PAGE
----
Vincenzo Nibali disqualified from Vuelta a Espana

Former champion kicked out of race after televised images catch him being towed by team car

Former champion and contender for this year’s Vuelta a Espana title, Vincenzo Nibali (Astana), has been kicked off the race after being towed by his team car on stage two.

Nibali and three team-mates were among a number of riders brought down in a big crash with 30km remaining, and he was caught on camera by the television helicopter being towed by directeur sportif Alexander Sheffer’s team car for at least 100m.

And after lengthy deliberations post-stage, race commissaires announced both Nibali and Sheffer had been expelled from the race, and Astana will have just one team car for stages three and four.

“Looking at the pictures it was very clear,” head commissaire Bruno Valcic announced. “There was no opportunity to give any other penalty to the rider.

“The film is very clear, it shows Nibali has put his hand on the car for 100 metres. So the penalty for this is very clear. The decision of the commissaires is very clear. Vincenzo Nibali has been disqualified from the race.”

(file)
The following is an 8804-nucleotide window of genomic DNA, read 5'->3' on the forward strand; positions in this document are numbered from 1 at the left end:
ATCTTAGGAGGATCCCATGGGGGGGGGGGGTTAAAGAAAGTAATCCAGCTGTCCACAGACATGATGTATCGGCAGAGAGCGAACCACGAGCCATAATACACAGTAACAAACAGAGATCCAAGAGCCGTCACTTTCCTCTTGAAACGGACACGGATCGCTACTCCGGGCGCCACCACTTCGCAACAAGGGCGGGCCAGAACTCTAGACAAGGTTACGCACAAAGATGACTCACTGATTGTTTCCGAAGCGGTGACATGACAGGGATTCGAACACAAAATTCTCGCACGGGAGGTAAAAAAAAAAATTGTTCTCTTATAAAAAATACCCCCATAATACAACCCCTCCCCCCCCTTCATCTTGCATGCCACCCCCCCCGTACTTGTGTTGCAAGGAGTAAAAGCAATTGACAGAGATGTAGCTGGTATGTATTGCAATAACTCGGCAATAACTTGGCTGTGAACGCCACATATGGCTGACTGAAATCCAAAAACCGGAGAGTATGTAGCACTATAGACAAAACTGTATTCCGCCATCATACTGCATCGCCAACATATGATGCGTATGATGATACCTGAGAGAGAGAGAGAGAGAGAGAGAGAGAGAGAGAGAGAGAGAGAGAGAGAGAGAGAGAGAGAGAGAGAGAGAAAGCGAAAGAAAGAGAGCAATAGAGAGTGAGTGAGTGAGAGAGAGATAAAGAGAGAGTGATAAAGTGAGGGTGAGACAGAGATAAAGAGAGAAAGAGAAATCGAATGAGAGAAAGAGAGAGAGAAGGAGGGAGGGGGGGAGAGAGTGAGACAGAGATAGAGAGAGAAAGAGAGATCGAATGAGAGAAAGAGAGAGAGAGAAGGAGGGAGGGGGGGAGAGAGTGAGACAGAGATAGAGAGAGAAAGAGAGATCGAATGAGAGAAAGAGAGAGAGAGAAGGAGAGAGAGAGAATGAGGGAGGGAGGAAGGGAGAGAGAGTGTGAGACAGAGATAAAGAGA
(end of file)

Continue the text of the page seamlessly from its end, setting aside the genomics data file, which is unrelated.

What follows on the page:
After the stage one team time trial had been neutralised for the general classification, racing started for real on stage two of the season’s final Grand Tour, with gaps already opening up in the overall standings.

The crash saw Astana lose ground on the bunch, with Nibali, Fabio Aru, Diego Rosa and Paolo Tiralongo all hitting the deck.

A lengthy wait for a replacement bike meant Nibali had more than 90 seconds deficit to make up, and the effort in doing so – despite the tow – saw him lose further time on the day’s final climb.

That is now a moot point, however, with Aru – who finished tenth, 37 seconds behind Orica-GreenEDGE’s stage winner Johan Esteban Chaves – now likely to lead Astana’s GC challenge.

In a statement issued via their team website, the Kazakh-sponsored team called the penalty an ‘unusual and severe step’ but apologised for the error, also apologising to the peloton and race organisers for ‘the harm these televised images caused to professional cycling’.

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